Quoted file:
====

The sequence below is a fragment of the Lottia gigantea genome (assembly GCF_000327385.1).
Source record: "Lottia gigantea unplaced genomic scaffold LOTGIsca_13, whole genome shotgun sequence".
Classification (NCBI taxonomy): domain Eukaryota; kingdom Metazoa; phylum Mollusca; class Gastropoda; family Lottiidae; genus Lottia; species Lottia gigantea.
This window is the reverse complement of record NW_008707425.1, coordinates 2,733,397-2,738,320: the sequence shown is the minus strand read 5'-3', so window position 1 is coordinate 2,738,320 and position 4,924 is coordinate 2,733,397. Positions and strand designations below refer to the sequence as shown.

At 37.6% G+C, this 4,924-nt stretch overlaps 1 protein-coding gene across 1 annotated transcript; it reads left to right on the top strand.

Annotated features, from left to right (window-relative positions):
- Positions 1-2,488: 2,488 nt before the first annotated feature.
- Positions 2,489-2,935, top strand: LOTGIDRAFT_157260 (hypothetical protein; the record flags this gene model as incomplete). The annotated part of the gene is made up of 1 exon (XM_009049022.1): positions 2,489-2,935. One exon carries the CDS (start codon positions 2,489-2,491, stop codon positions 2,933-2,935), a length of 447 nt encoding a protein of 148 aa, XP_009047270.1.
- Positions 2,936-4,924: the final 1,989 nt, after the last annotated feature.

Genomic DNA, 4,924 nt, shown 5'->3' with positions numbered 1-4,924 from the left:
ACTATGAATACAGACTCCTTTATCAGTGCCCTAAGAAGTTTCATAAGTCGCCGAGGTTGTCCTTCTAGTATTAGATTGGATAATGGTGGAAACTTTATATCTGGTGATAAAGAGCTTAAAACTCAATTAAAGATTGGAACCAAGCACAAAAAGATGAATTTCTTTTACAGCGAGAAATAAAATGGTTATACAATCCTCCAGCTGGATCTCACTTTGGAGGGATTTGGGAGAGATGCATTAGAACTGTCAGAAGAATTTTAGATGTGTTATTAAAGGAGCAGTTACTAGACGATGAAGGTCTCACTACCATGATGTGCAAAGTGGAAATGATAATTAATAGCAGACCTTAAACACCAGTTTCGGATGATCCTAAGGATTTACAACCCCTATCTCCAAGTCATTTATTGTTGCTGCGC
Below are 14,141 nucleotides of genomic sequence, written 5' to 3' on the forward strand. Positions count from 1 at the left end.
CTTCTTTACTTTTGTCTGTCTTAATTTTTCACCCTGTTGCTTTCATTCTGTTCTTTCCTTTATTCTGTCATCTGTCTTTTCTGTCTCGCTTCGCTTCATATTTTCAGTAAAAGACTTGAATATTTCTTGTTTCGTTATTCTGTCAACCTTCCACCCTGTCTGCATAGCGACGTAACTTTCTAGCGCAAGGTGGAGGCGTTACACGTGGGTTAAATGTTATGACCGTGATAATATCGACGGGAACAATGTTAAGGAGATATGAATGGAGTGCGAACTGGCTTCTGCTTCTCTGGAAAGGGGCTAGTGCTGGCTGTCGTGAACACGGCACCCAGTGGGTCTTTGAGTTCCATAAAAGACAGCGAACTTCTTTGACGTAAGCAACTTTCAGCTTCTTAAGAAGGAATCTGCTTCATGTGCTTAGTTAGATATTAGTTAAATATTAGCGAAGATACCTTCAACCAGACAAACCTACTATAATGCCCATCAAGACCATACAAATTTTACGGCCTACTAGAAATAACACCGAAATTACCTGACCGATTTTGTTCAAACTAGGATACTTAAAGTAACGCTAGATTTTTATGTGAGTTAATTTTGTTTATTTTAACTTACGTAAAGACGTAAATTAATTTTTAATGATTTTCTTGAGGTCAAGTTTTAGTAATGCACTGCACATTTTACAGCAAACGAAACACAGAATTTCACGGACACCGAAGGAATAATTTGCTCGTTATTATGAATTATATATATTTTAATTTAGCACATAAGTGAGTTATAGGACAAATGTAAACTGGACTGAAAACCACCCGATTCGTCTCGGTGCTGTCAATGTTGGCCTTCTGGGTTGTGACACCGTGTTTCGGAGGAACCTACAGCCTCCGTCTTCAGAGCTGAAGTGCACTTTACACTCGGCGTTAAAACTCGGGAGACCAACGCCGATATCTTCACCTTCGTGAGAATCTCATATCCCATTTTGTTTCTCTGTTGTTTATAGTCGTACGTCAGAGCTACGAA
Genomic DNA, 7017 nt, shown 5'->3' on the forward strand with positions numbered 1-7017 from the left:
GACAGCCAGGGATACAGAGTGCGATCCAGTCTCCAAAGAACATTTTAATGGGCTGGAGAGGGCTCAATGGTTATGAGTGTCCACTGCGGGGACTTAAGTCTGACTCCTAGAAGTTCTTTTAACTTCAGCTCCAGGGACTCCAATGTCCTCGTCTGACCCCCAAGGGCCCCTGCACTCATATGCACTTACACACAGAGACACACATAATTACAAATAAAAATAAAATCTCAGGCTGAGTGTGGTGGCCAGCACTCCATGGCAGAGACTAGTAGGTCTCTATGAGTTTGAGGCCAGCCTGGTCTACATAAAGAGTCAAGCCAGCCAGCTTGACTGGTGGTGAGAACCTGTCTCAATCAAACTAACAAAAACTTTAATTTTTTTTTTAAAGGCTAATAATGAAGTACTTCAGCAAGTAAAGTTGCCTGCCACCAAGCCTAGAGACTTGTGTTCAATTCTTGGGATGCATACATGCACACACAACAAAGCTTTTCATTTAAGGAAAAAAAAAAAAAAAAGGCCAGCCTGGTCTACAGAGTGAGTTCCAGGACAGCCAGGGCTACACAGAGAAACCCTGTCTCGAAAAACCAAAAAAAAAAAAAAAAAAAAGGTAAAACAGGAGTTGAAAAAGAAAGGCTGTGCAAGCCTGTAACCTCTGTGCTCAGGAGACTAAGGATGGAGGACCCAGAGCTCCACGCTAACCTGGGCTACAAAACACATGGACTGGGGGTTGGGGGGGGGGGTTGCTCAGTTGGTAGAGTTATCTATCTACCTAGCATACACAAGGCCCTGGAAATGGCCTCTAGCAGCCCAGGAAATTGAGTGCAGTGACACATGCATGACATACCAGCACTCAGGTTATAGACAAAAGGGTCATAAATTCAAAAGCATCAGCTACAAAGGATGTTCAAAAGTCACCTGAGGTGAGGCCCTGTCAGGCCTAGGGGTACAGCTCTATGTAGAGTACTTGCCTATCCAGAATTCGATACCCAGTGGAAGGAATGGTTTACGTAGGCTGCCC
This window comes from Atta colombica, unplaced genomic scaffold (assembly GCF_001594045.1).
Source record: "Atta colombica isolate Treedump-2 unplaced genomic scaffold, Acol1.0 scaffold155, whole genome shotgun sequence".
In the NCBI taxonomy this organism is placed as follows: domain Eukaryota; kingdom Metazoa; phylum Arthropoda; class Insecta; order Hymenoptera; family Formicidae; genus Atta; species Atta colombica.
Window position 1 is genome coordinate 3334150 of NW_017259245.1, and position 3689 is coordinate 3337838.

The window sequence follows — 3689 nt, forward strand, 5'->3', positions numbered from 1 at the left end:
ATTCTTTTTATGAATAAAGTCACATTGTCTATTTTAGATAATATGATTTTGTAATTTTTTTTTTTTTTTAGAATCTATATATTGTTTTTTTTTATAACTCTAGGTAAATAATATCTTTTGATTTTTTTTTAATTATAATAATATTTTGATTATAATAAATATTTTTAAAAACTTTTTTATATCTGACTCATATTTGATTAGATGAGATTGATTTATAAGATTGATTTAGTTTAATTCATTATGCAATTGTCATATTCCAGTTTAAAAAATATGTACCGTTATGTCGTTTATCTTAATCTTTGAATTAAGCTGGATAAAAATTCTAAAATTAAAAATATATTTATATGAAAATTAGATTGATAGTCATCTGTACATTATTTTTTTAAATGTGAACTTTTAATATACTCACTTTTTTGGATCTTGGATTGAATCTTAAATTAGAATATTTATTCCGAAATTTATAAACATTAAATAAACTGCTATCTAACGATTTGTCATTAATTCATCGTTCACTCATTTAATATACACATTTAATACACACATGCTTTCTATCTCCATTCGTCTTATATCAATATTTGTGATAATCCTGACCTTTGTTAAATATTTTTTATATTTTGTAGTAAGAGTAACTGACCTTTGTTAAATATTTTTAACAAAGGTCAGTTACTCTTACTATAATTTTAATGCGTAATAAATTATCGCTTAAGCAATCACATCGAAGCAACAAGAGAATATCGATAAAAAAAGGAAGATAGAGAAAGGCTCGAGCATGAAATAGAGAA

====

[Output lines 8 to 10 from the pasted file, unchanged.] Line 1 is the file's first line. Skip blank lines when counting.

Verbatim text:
- Positions 2,489-2,935, top strand: LOTGIDRAFT_157260 (hypothetical protein; the record flags this gene model as incomplete). The annotated part of the gene is made up of 1 exon (XM_009049022.1): positions 2,489-2,935. One exon carries the CDS (start codon positions 2,489-2,491, stop codon positions 2,933-2,935), a length of 447 nt encoding a protein of 148 aa, XP_009047270.1.
- Positions 2,936-4,924: the final 1,989 nt, after the last annotated feature.

Genomic DNA, 4,924 nt, shown 5'->3' with positions numbered 1-4,924 from the left: